Dead Sea Scrolls The Dead Sea Scrolls are a collection of 981 texts discovered between 1946 and 1956 at Khirbet Qumran in the West Bank. They were found inside caves about a mile inland from the northwest shore of the Dead Sea, from which they derive their name.[1] Nine of the scrolls were rediscovered at the Israel Antiquities Authority (IAA) in 2014, after they had been stored unopened for six decades following their excavation in 1952.[2][3] The texts are of great historical, religious, and linguistic significance because they include the earliest known surviving manuscripts of works later included in the Hebrew Bible canon, along with deuterocanonical and extra-biblical manuscripts which preserve evidence of the diversity of religious thought in late Second Temple Judaism. Due to the poor condition of some of the Scrolls, not all of them have been identified. Discovery[edit] Qumran cave 4, where ninety percent of the scrolls were found Initial discovery (1946–1947)[edit] Scrolls and fragments[edit]

Quantum mechanics Wavefunctions of the electron in a hydrogen atom at different energy levels. Quantum mechanics cannot predict the exact location of a particle in space, only the probability of finding it at different locations.[1] The brighter areas represent a higher probability of finding the electron. Quantum mechanics (QM; also known as quantum physics, quantum theory, the wave mechanical model, or matrix mechanics), including quantum field theory, is a fundamental theory in physics which describes nature at the smallest scales of atoms and subatomic particles.[2] Quantum mechanics gradually arose from theories to explain observations which could not be reconciled with classical physics, such as Max Planck's solution in 1900 to the black-body radiation problem, and from the correspondence between energy and frequency in Albert Einstein's 1905 paper which explained the photoelectric effect. History[edit] In 1838, Michael Faraday discovered cathode rays. where h is Planck's constant. Coulomb potential.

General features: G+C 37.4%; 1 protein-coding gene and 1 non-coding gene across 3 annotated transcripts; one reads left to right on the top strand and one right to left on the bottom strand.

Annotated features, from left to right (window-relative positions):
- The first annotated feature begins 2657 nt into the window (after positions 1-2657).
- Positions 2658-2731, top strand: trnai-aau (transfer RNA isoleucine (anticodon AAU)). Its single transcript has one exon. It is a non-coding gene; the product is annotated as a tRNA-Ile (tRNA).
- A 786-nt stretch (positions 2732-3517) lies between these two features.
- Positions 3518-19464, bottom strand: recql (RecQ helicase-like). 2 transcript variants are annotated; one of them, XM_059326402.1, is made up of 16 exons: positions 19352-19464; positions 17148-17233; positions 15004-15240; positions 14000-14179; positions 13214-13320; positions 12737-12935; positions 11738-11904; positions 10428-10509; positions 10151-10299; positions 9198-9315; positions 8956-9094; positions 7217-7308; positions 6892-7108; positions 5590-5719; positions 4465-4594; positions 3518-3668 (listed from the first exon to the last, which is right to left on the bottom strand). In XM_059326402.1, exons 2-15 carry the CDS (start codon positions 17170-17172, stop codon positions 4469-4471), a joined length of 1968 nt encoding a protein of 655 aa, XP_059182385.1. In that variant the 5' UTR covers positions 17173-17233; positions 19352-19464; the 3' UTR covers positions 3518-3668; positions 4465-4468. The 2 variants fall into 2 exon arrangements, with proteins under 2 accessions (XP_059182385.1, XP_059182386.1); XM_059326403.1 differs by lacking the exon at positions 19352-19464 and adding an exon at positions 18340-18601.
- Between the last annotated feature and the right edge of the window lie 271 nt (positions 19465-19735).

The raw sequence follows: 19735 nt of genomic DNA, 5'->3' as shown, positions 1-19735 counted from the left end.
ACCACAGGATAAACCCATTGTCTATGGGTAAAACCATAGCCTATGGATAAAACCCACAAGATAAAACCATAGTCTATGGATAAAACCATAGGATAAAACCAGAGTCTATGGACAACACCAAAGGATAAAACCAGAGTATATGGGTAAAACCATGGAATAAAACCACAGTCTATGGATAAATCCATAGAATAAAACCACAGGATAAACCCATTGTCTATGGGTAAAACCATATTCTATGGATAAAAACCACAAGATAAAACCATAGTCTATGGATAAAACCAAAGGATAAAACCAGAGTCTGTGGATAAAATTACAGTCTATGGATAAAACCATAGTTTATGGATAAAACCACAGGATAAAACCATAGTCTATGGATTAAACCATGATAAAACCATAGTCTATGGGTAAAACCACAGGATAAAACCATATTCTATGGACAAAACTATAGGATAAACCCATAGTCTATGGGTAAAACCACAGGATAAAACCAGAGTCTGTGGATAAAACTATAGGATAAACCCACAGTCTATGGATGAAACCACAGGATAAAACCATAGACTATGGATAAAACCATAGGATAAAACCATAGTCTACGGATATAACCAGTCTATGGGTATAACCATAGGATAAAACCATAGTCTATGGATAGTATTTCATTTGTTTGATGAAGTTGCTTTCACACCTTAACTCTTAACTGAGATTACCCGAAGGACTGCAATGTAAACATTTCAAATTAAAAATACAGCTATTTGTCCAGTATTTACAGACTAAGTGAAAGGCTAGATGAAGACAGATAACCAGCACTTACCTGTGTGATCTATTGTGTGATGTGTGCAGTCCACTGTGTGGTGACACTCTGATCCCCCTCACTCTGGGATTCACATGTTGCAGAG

The Great Isaiah Scroll The Great Isaiah Scroll The Great Isaiah Scroll (1QIsaa) • Qumran Cave 1 • 1st century BCE • Parchment • H: 22-25, L: 734 cm • Government of Israel • Accession number: HU 95.57/27 The Great Isaiah Scroll (1QIsaa) is one of the original seven Dead Sea Scrolls discovered in Qumran in 1947. It is the largest (734 cm) and best preserved of all the biblical scrolls, and the only one that is almost complete. The version of the text is generally in agreement with the Masoretic or traditional version codified in medieval codices, such as the Aleppo Codex, but it contains many variant readings, alternative spellings, scribal errors, and corrections. Several prophesies appearing in the Book of Isaiah have become cornerstones of Judeo-Christian civilization. Versions and Translations of the Book of Isaiah Basic Concepts:

Science/Nature | Wormhole 'no use' for time travel For budding time travellers, the future (or should that be the past?) is starting to look bleak. Hypothetical tunnels called wormholes once looked like the best bet for constructing a real time machine. These cosmic shortcuts, which link one point in the Universe to another, are favoured by science fiction writers as a means both of explaining time travel and of circumventing the limitations imposed by the speed of light. The concept of wormholes will be familiar to anyone who has watched the TV programmes Farscape, Stargate SG1 and Star Trek: Deep Space Nine. The opening sequence of the BBC's new Doctor Who series shows the Tardis hurtling through a "vortex" that suspiciously resembles a wormhole - although the Doctor's preferred method of travel is not explained in detail. But the idea of building these so-called traversable wormholes is looking increasingly shaky, according to two new scientific analyses. Remote connection Law breaker "We aren't saying you can't build a wormhole.